By: Robert Stevens
The Corona Virus Aid, Relief, and Economic Securities Act, known as the CARES Act, has important provisions as they relate to the pay of employees. The Act modifies and works in conjunction with the Families First Coronavirus Response Act (“FFCRA”), which was signed by the President on March 24, 2020 and goes into effect April 1, 2020. Discussed below are key elements of the new laws.
The law applies to employers with 500 employees or fewer. Authority has been given to the Secretary of Labor to exclude certain health care providers or emergency responders from the definition of eligible employees and to exempt small businesses with fewer than 50 employees if compliance with the requirements would jeopardize the viability of the business as an ongoing concern.
Emergency Paid Sick Leave Act
There are two different manners in which employees can seek paid leave. The first is governed by the Emergency Paid Sick Leave Act. Payment under this act applies if an employee is unable to work or telework for one of the following reasons:
- Is subject to quarantine or isolation order;
- Has been advised by a health care provider to self-quarantine due to Coronavirus concerns;
- Is experiencing symptoms of Coronavirus and seeking a medical diagnosis;
- Is caring for an individual who is subject to quarantine or isolation order or has been advised by a health care provider to self-quarantine due to Coronavirus concerns;
- Is caring for their child if their school or day care has been closed, or the childcare provider is unavailable, due to Coronavirus precautions; or
- Is experiencing “any other substantially similar condition” specified by the Secretary of Health and Human Services in consultation with the Secretaries of the Treasury and Labor.
If the employee is out of work for reasons 1, 2, or 3, the employee is entitled to their regular pay up to a maximum of $511 per day for a 10-day benefit period. If out of work for reasons 4, 5, or 6, the employee is entitled to two-thirds of the regular pay up to $200 per day over the 10 day benefit period.
Paid sick leave is available for immediate use and does not require a waiting period or accrual. A full-time employee may request that the employer pay for 80 hours of mandated emergency paid sick leave instead of the initial 10 days of unpaid leave permitted by the Emergency Family and Medical Leave Expansion Act, which will be discussed below. However, the employer may not require the use of other paid leave before the employee uses the paid sick time provided under this section. Employers may not condition the paid sick time on the employee finding a replacement employee to cover the hours during which the employee is using paid sick time.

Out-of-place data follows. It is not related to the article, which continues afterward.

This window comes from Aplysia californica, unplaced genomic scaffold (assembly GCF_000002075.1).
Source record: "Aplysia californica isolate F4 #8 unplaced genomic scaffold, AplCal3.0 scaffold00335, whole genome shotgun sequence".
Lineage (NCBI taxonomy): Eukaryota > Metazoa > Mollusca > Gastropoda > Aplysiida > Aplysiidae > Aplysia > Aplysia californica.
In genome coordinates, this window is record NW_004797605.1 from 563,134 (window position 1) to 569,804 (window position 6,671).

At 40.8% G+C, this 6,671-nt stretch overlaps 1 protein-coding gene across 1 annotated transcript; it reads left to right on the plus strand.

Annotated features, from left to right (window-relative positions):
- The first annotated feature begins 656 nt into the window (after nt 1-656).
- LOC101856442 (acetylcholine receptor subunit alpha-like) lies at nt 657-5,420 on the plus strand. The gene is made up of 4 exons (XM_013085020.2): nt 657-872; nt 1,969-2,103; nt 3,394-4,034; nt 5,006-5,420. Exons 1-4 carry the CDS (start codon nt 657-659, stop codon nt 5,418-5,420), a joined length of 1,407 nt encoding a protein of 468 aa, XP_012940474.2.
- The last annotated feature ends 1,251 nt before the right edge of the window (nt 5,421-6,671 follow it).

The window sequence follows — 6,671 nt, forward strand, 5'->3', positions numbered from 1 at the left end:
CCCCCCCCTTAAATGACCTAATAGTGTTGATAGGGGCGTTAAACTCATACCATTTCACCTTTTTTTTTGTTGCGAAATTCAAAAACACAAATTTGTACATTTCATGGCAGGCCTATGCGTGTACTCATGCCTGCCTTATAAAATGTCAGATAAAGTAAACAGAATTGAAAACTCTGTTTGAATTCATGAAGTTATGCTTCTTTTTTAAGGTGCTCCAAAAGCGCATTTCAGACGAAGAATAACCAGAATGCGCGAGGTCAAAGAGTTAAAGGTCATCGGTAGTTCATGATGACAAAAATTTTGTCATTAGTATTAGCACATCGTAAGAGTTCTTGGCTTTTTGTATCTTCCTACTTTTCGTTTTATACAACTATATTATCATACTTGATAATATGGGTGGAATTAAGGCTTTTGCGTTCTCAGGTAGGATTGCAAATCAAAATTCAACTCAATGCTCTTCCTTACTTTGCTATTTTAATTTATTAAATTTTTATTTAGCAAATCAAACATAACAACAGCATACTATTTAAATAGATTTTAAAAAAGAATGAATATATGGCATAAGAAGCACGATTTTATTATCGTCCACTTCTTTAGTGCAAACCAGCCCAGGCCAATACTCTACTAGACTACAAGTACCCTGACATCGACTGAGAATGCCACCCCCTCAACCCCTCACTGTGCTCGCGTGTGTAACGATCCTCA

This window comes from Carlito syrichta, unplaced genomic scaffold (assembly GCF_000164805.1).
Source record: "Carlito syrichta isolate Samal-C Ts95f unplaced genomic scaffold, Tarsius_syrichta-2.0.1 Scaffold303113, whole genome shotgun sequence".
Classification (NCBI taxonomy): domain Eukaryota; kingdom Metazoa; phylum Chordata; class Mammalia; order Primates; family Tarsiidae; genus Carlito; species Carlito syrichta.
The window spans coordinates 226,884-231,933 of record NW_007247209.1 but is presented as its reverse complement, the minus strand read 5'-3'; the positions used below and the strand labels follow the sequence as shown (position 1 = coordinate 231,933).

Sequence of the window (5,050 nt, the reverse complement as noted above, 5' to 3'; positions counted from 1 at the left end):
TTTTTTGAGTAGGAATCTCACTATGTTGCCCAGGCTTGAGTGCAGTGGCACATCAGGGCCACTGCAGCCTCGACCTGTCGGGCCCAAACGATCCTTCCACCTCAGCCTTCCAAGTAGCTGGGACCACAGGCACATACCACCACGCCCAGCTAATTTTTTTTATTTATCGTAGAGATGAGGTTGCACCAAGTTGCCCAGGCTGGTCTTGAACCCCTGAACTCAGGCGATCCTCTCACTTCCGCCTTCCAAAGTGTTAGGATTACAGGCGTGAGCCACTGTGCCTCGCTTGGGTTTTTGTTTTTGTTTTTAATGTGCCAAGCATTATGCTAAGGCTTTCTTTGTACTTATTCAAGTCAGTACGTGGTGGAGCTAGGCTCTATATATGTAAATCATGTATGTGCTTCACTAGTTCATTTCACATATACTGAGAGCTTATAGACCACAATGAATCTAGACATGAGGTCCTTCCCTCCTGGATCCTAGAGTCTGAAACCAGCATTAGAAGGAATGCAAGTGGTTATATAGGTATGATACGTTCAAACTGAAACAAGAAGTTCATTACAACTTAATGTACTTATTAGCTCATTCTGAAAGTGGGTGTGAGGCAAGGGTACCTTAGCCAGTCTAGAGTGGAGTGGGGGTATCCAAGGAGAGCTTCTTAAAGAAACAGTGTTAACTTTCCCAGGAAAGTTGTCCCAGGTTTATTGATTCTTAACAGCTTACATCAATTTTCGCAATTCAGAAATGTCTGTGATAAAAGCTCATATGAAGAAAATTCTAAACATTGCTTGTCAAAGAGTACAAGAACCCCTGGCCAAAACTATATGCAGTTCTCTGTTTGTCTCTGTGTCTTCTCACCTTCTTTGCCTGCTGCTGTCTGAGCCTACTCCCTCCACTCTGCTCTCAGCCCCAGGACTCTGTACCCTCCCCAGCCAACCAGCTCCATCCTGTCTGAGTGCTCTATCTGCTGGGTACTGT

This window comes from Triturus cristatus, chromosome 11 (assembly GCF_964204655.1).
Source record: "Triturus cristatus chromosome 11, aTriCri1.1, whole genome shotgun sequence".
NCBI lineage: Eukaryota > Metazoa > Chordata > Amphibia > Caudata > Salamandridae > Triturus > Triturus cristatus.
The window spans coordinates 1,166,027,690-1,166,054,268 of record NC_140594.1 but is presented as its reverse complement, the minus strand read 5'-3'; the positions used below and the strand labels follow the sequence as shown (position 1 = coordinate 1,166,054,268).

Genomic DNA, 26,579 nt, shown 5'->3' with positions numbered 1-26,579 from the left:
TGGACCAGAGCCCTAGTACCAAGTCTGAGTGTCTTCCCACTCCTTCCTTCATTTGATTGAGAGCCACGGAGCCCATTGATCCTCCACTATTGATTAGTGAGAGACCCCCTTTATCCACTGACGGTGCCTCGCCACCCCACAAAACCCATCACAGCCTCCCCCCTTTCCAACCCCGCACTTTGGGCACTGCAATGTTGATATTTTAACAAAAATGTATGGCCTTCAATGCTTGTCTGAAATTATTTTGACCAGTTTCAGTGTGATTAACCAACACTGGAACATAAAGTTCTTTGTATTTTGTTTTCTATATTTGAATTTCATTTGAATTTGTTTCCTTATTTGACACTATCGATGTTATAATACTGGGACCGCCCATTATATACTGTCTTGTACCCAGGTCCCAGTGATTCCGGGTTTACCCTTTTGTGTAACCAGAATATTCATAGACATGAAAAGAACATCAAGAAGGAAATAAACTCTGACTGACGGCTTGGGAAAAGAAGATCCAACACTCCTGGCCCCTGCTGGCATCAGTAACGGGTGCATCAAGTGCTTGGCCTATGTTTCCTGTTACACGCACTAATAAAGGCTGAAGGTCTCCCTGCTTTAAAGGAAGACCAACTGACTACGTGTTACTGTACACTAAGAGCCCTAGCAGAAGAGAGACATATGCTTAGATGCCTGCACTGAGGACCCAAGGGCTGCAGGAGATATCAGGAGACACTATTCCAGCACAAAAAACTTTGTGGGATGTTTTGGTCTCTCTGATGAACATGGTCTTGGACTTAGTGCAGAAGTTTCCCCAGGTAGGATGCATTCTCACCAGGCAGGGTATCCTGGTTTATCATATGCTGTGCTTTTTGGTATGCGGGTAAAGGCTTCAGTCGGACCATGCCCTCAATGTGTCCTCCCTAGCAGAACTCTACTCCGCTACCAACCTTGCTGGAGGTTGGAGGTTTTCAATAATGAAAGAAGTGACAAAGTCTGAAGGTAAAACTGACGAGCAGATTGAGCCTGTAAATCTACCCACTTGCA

Emergency Family and Medical Leave Expansion Act
The second manner through which employees may seek paid sick time is pursuant to Emergency Family and Medical Leave Expansion Act contained in the FFCRA and modified by the CARES Act. This Act amends provisions of the Family Medical Leave Act for leave pursuant to COVID-19.
In order to receive paid family and medical leave pursuant to this section, the employee must have worked for the employer for at least 30 days prior to the designated leave period. The employee must not be able to work or telework due to the need to care for the employee’s child under the age of 18 years if the child’s school or place of care is closed or the childcare provider is unavailable due to a public health emergency.
The first 10 days “may consist of unpaid leave.” After 10 days, the employer must provide payment at a rate of 2/3 the employee’s usual rate of pay for the number of hours the employee would normally be scheduled to work, up to a maximum of $200 per day for an aggregate total of $10,000. The leave may continue for up to twelve weeks and most employers are required to restore the employee to their current position.
Robert Stevens is a litigation attorney and partner in the Lawrenceville, NJ law firm of Szaferman, Lakind. He can be reached at 609-275-0400 or via email at firstname.lastname@example.org.
For additional COVID-19 related resources and articles visit our COVID-19 Resource Center.
The foregoing is intended for general information purposes and is no substitute for specific legal advice.